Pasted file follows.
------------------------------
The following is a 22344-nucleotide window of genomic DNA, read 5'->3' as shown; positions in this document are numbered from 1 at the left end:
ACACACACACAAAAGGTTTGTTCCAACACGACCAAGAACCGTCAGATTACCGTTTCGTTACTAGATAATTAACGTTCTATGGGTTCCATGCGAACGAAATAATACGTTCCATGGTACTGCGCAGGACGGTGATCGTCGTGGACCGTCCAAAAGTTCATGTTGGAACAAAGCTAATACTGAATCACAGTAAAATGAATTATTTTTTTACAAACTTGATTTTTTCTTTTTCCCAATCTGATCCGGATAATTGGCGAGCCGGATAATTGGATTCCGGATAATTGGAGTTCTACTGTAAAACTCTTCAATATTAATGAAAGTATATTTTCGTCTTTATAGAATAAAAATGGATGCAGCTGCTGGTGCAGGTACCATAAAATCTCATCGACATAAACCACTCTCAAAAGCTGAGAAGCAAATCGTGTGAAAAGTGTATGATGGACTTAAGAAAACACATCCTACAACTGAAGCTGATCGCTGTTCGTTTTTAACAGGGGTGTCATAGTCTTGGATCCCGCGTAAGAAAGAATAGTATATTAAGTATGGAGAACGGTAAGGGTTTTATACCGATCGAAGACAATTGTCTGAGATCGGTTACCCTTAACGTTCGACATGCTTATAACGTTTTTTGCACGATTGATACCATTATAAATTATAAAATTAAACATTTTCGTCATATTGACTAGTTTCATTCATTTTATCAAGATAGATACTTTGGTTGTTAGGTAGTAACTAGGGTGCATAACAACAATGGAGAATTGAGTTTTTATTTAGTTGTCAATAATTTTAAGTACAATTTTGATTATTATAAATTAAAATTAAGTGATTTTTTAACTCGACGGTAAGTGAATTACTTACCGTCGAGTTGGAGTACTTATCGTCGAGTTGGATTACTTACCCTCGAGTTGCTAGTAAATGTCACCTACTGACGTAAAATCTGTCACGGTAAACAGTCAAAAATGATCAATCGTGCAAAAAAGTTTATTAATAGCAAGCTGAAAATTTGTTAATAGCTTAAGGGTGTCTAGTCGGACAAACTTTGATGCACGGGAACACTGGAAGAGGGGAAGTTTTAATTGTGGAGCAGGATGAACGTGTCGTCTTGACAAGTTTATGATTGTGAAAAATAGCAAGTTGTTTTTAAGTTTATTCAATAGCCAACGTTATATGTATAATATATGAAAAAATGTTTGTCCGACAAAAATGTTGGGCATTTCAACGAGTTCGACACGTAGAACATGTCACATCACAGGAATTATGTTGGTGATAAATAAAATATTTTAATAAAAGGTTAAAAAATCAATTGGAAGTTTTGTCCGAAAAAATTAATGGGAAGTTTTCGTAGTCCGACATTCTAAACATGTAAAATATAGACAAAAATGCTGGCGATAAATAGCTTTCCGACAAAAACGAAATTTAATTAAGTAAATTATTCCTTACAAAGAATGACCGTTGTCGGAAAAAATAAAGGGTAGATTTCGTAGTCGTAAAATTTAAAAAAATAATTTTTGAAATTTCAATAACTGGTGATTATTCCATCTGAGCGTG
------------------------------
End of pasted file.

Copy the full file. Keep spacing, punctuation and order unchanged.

The following is a 22344-nucleotide window of genomic DNA, read 5'->3' as shown; positions in this document are numbered from 1 at the left end:
ACACACACACAAAAGGTTTGTTCCAACACGACCAAGAACCGTCAGATTACCGTTTCGTTACTAGATAATTAACGTTCTATGGGTTCCATGCGAACGAAATAATACGTTCCATGGTACTGCGCAGGACGGTGATCGTCGTGGACCGTCCAAAAGTTCATGTTGGAACAAAGCTAATACTGAATCACAGTAAAATGAATTATTTTTTTACAAACTTGATTTTTTCTTTTTCCCAATCTGATCCGGATAATTGGCGAGCCGGATAATTGGATTCCGGATAATTGGAGTTCTACTGTAAAACTCTTCAATATTAATGAAAGTATATTTTCGTCTTTATAGAATAAAAATGGATGCAGCTGCTGGTGCAGGTACCATAAAATCTCATCGACATAAACCACTCTCAAAAGCTGAGAAGCAAATCGTGTGAAAAGTGTATGATGGACTTAAGAAAACACATCCTACAACTGAAGCTGATCGCTGTTCGTTTTTAACAGGGGTGTCATAGTCTTGGATCCCGCGTAAGAAAGAATAGTATATTAAGTATGGAGAACGGTAAGGGTTTTATACCGATCGAAGACAATTGTCTGAGATCGGTTACCCTTAACGTTCGACATGCTTATAACGTTTTTTGCACGATTGATACCATTATAAATTATAAAATTAAACATTTTCGTCATATTGACTAGTTTCATTCATTTTATCAAGATAGATACTTTGGTTGTTAGGTAGTAACTAGGGTGCATAACAACAATGGAGAATTGAGTTTTTATTTAGTTGTCAATAATTTTAAGTACAATTTTGATTATTATAAATTAAAATTAAGTGATTTTTTAACTCGACGGTAAGTGAATTACTTACCGTCGAGTTGGAGTACTTATCGTCGAGTTGGATTACTTACCCTCGAGTTGCTAGTAAATGTCACCTACTGACGTAAAATCTGTCACGGTAAACAGTCAAAAATGATCAATCGTGCAAAAAAGTTTATTAATAGCAAGCTGAAAATTTGTTAATAGCTTAAGGGTGTCTAGTCGGACAAACTTTGATGCACGGGAACACTGGAAGAGGGGAAGTTTTAATTGTGGAGCAGGATGAACGTGTCGTCTTGACAAGTTTATGATTGTGAAAAATAGCAAGTTGTTTTTAAGTTTATTCAATAGCCAACGTTATATGTATAATATATGAAAAAATGTTTGTCCGACAAAAATGTTGGGCATTTCAACGAGTTCGACACGTAGAACATGTCACATCACAGGAATTATGTTGGTGATAAATAAAATATTTTAATAAAAGGTTAAAAAATCAATTGGAAGTTTTGTCCGAAAAAATTAATGGGAAGTTTTCGTAGTCCGACATTCTAAACATGTAAAATATAGACAAAAATGCTGGCGATAAATAGCTTTCCGACAAAAACGAAATTTAATTAAGTAAATTATTCCTTACAAAGAATGACCGTTGTCGGAAAAAATAAAGGGTAGATTTCGTAGTCGTAAAATTTAAAAAAATAATTTTTGAAATTTCAATAACTGGTGATTATTCCATCTGAGCGTG